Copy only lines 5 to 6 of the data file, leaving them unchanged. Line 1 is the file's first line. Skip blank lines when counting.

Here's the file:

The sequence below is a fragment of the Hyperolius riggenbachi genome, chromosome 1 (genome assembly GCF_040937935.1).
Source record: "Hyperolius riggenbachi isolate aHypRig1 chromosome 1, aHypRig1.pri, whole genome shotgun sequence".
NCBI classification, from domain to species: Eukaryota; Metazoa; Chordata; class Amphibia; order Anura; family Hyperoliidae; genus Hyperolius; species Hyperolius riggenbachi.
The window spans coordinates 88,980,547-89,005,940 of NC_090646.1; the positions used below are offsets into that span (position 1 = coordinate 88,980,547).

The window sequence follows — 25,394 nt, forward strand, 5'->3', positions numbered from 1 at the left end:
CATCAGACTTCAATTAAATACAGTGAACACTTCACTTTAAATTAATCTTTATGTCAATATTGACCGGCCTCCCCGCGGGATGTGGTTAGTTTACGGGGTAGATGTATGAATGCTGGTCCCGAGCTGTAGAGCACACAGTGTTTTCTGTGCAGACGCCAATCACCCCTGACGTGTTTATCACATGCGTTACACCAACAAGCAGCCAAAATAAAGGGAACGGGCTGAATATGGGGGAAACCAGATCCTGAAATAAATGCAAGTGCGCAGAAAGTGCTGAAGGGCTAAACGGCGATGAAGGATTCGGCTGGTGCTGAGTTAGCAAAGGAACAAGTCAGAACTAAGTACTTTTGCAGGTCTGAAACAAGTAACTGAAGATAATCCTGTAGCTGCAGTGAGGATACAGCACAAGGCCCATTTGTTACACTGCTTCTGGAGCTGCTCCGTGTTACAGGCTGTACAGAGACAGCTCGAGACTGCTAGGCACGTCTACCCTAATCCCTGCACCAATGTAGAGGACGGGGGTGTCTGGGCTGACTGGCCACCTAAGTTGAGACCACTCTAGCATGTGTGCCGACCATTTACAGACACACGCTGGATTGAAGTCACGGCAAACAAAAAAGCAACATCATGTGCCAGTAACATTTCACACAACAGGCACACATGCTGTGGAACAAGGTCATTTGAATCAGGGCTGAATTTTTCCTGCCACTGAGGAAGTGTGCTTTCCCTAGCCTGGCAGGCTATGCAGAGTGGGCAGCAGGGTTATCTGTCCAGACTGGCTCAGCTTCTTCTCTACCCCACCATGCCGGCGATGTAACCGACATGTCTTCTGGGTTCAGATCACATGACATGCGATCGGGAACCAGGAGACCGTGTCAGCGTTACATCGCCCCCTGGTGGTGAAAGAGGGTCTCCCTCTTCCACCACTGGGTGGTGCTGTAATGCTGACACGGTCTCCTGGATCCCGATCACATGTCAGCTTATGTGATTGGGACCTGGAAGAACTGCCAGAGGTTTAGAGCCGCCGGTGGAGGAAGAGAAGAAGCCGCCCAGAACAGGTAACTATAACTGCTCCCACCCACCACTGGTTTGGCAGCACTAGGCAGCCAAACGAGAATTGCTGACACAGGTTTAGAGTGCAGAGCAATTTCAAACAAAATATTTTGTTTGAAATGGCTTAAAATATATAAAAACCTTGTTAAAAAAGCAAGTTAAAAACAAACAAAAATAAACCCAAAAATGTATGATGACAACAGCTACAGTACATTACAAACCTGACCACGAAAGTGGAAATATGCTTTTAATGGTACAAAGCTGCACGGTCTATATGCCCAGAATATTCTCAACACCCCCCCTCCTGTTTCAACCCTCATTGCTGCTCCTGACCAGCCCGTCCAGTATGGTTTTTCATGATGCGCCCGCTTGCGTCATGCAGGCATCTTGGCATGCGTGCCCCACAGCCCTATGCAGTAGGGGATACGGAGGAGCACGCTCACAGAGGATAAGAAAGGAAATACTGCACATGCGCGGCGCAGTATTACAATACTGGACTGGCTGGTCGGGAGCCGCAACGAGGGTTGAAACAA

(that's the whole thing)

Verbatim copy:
The window sequence follows — 25,394 nt, forward strand, 5'->3', positions numbered from 1 at the left end:
CATCAGACTTCAATTAAATACAGTGAACACTTCACTTTAAATTAATCTTTATGTCAATATTGACCGGCCTCCCCGCGGGATGTGGTTAGTTTACGGGGTAGATGTATGAATGCTGGTCCCGAGCTGTAGAGCACACAGTGTTTTCTGTGCAGACGCCAATCACCCCTGACGTGTTTATCACATGCGTTACACCAACAAGCAGCCAAAATAAAGGGAACGGGCTGAATATGGGGGAAACCAGATCCTGAAATAAATGCAAGTGCGCAGAAAGTGCTGAAGGGCTAAACGGCGATGAAGGATTCGGCTGGTGCTGAGTTAGCAAAGGAACAAGTCAGAACTAAGTACTTTTGCAGGTCTGAAACAAGTAACTGAAGATAATCCTGTAGCTGCAGTGAGGATACAGCACAAGGCCCATTTGTTACACTGCTTCTGGAGCTGCTCCGTGTTACAGGCTGTACAGAGACAGCTCGAGACTGCTAGGCACGTCTACCCTAATCCCTGCACCAATGTAGAGGACGGGGGTGTCTGGGCTGACTGGCCACCTAAGTTGAGACCACTCTAGCATGTGTGCCGACCATTTACAGACACACGCTGGATTGAAGTCACGGCAAACAAAAAAGCAACATCATGTGCCAGTAACATTTCACACAACAGGCACACATGCTGTGGAACAAGGTCATTTGAATCAGGGCTGAATTTTTCCTGCCACTGAGGAAGTGTGCTTTCCCTAGCCTGGCAGGCTATGCAGAGTGGGCAGCAGGGTTATCTGTCCAGACTGGCTCAGCTTCTTCTCTACCCCACCATGCCGGCGATGTAACCGACATGTCTTCTGGGTTCAGATCACATGACATGCGATCGGGAACCAGGAGACCGTGTCAGCGTTACATCGCCCCCTGGTGGTGAAAGAGGGTCTCCCTCTTCCACCACTGGGTGGTGCTGTAATGCTGACACGGTCTCCTGGATCCCGATCACATGTCAGCTTATGTGATTGGGACCTGGAAGAACTGCCAGAGGTTTAGAGCCGCCGGTGGAGGAAGAGAAGAAGCCGCCCAGAACAGGTAACTATAACTGCTCCCACCCACCACTGGTTTGGCAGCACTAGGCAGCCAAACGAGAATTGCTGACACAGGTTTAGAGTGCAGAGCAATTTCAAACAAAATATTTTGTTTGAAATGGCTTAAAATATATAAAAACCTTGTTAAAAAAGCAAGTTAAAAACAAACAAAAATAAACCCAAAAATGTATGATGACAACAGCTACAGTACATTACAAACCTGACCACGAAAGTGGAAATATGCTTTTAATGGTACAAAGCTGCACGGTCTATATGCCCAGAATATTCTCAACACCCCCCCTCCTGTTTCAACCCTCATTGCTGCTCCTGACCAGCCCGTCCAGTATGGTTTTTCATGATGCGCCCGCTTGCGTCATGCAGGCATCTTGGCATGCGTGCCCCACAGCCCTATGCAGTAGGGGATACGGAGGAGCACGCTCACAGAGGATAAGAAAGGAAATACTGCACATGCGCGGCGCAGTATTACAATACTGGACTGGCTGGTCGGGAGCCGCAACGAGGGTTGAAACAA